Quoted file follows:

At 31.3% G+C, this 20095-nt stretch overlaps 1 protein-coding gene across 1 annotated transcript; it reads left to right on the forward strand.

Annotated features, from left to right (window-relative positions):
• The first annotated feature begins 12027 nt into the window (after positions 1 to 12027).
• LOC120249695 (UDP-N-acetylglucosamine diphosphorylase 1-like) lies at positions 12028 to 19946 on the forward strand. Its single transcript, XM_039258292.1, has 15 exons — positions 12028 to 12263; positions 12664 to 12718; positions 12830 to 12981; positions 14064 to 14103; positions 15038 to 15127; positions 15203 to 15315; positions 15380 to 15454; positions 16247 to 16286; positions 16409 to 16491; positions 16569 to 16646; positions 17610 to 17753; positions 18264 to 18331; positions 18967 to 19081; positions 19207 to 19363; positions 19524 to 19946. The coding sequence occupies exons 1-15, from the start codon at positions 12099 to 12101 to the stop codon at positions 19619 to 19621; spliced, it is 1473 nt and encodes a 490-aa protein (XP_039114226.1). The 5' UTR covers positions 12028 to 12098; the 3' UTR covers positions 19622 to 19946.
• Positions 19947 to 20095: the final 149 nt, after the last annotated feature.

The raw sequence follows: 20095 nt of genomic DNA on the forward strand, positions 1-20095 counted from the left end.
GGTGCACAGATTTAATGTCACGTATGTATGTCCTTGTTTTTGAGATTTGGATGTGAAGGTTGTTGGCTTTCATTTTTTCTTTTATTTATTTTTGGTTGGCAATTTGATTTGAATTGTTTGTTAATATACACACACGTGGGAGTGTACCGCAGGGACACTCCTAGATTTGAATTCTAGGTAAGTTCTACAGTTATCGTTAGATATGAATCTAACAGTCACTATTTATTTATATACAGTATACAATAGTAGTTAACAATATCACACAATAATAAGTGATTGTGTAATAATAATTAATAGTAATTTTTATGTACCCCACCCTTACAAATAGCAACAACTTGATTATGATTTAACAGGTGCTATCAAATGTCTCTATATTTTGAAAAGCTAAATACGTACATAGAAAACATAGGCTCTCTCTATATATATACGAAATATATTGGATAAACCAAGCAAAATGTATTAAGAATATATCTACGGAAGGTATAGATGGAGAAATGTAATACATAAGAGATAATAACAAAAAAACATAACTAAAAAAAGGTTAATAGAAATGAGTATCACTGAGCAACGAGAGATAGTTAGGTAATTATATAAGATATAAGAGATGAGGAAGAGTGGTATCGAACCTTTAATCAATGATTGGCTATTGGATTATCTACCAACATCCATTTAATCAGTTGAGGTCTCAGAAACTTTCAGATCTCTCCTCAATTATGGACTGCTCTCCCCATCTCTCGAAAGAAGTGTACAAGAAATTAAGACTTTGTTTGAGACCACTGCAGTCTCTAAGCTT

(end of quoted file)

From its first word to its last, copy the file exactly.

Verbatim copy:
At 31.3% G+C, this 20095-nt stretch overlaps 1 protein-coding gene across 1 annotated transcript; it reads left to right on the forward strand.

Annotated features, from left to right (window-relative positions):
• The first annotated feature begins 12027 nt into the window (after positions 1 to 12027).
• LOC120249695 (UDP-N-acetylglucosamine diphosphorylase 1-like) lies at positions 12028 to 19946 on the forward strand. Its single transcript, XM_039258292.1, has 15 exons — positions 12028 to 12263; positions 12664 to 12718; positions 12830 to 12981; positions 14064 to 14103; positions 15038 to 15127; positions 15203 to 15315; positions 15380 to 15454; positions 16247 to 16286; positions 16409 to 16491; positions 16569 to 16646; positions 17610 to 17753; positions 18264 to 18331; positions 18967 to 19081; positions 19207 to 19363; positions 19524 to 19946. The coding sequence occupies exons 1-15, from the start codon at positions 12099 to 12101 to the stop codon at positions 19619 to 19621; spliced, it is 1473 nt and encodes a 490-aa protein (XP_039114226.1). The 5' UTR covers positions 12028 to 12098; the 3' UTR covers positions 19622 to 19946.
• Positions 19947 to 20095: the final 149 nt, after the last annotated feature.

The raw sequence follows: 20095 nt of genomic DNA on the forward strand, positions 1-20095 counted from the left end.
GGTGCACAGATTTAATGTCACGTATGTATGTCCTTGTTTTTGAGATTTGGATGTGAAGGTTGTTGGCTTTCATTTTTTCTTTTATTTATTTTTGGTTGGCAATTTGATTTGAATTGTTTGTTAATATACACACACGTGGGAGTGTACCGCAGGGACACTCCTAGATTTGAATTCTAGGTAAGTTCTACAGTTATCGTTAGATATGAATCTAACAGTCACTATTTATTTATATACAGTATACAATAGTAGTTAACAATATCACACAATAATAAGTGATTGTGTAATAATAATTAATAGTAATTTTTATGTACCCCACCCTTACAAATAGCAACAACTTGATTATGATTTAACAGGTGCTATCAAATGTCTCTATATTTTGAAAAGCTAAATACGTACATAGAAAACATAGGCTCTCTCTATATATATACGAAATATATTGGATAAACCAAGCAAAATGTATTAAGAATATATCTACGGAAGGTATAGATGGAGAAATGTAATACATAAGAGATAATAACAAAAAAACATAACTAAAAAAAGGTTAATAGAAATGAGTATCACTGAGCAACGAGAGATAGTTAGGTAATTATATAAGATATAAGAGATGAGGAAGAGTGGTATCGAACCTTTAATCAATGATTGGCTATTGGATTATCTACCAACATCCATTTAATCAGTTGAGGTCTCAGAAACTTTCAGATCTCTCCTCAATTATGGACTGCTCTCCCCATCTCTCGAAAGAAGTGTACAAGAAATTAAGACTTTGTTTGAGACCACTGCAGTCTCTAAGCTT